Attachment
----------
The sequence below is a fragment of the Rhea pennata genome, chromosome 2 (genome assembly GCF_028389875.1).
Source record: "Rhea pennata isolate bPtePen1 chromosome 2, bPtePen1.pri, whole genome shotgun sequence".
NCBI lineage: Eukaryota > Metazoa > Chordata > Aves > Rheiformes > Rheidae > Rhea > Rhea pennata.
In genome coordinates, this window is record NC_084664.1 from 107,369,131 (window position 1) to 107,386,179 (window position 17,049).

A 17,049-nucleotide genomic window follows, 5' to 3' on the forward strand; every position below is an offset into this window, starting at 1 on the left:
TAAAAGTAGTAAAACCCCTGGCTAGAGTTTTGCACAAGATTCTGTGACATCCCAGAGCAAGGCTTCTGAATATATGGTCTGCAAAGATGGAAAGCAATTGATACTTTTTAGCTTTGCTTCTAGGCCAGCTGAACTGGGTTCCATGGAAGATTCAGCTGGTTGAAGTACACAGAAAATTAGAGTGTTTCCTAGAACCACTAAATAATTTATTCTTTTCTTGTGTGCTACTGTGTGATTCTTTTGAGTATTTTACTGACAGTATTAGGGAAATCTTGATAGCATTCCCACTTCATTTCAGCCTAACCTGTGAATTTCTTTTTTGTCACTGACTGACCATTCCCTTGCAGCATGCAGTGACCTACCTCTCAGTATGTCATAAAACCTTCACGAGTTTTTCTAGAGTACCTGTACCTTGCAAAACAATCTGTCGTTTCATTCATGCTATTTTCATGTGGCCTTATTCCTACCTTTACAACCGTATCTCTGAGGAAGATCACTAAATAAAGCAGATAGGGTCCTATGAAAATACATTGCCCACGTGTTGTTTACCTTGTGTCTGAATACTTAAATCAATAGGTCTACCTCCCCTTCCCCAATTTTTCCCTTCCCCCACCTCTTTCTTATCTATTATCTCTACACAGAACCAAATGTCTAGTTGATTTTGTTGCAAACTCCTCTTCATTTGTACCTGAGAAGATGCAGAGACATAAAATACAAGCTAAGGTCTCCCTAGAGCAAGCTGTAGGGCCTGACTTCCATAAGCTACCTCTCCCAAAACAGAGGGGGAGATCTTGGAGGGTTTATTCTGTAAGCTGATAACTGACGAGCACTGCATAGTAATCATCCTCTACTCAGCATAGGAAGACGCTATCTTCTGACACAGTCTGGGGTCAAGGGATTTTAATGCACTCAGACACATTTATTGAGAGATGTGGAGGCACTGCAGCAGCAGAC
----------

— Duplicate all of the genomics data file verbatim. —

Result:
The sequence below is a fragment of the Rhea pennata genome, chromosome 2 (genome assembly GCF_028389875.1).
Source record: "Rhea pennata isolate bPtePen1 chromosome 2, bPtePen1.pri, whole genome shotgun sequence".
NCBI lineage: Eukaryota > Metazoa > Chordata > Aves > Rheiformes > Rheidae > Rhea > Rhea pennata.
In genome coordinates, this window is record NC_084664.1 from 107,369,131 (window position 1) to 107,386,179 (window position 17,049).

A 17,049-nucleotide genomic window follows, 5' to 3' on the forward strand; every position below is an offset into this window, starting at 1 on the left:
TAAAAGTAGTAAAACCCCTGGCTAGAGTTTTGCACAAGATTCTGTGACATCCCAGAGCAAGGCTTCTGAATATATGGTCTGCAAAGATGGAAAGCAATTGATACTTTTTAGCTTTGCTTCTAGGCCAGCTGAACTGGGTTCCATGGAAGATTCAGCTGGTTGAAGTACACAGAAAATTAGAGTGTTTCCTAGAACCACTAAATAATTTATTCTTTTCTTGTGTGCTACTGTGTGATTCTTTTGAGTATTTTACTGACAGTATTAGGGAAATCTTGATAGCATTCCCACTTCATTTCAGCCTAACCTGTGAATTTCTTTTTTGTCACTGACTGACCATTCCCTTGCAGCATGCAGTGACCTACCTCTCAGTATGTCATAAAACCTTCACGAGTTTTTCTAGAGTACCTGTACCTTGCAAAACAATCTGTCGTTTCATTCATGCTATTTTCATGTGGCCTTATTCCTACCTTTACAACCGTATCTCTGAGGAAGATCACTAAATAAAGCAGATAGGGTCCTATGAAAATACATTGCCCACGTGTTGTTTACCTTGTGTCTGAATACTTAAATCAATAGGTCTACCTCCCCTTCCCCAATTTTTCCCTTCCCCCACCTCTTTCTTATCTATTATCTCTACACAGAACCAAATGTCTAGTTGATTTTGTTGCAAACTCCTCTTCATTTGTACCTGAGAAGATGCAGAGACATAAAATACAAGCTAAGGTCTCCCTAGAGCAAGCTGTAGGGCCTGACTTCCATAAGCTACCTCTCCCAAAACAGAGGGGGAGATCTTGGAGGGTTTATTCTGTAAGCTGATAACTGACGAGCACTGCATAGTAATCATCCTCTACTCAGCATAGGAAGACGCTATCTTCTGACACAGTCTGGGGTCAAGGGATTTTAATGCACTCAGACACATTTATTGAGAGATGTGGAGGCACTGCAGCAGCAGAC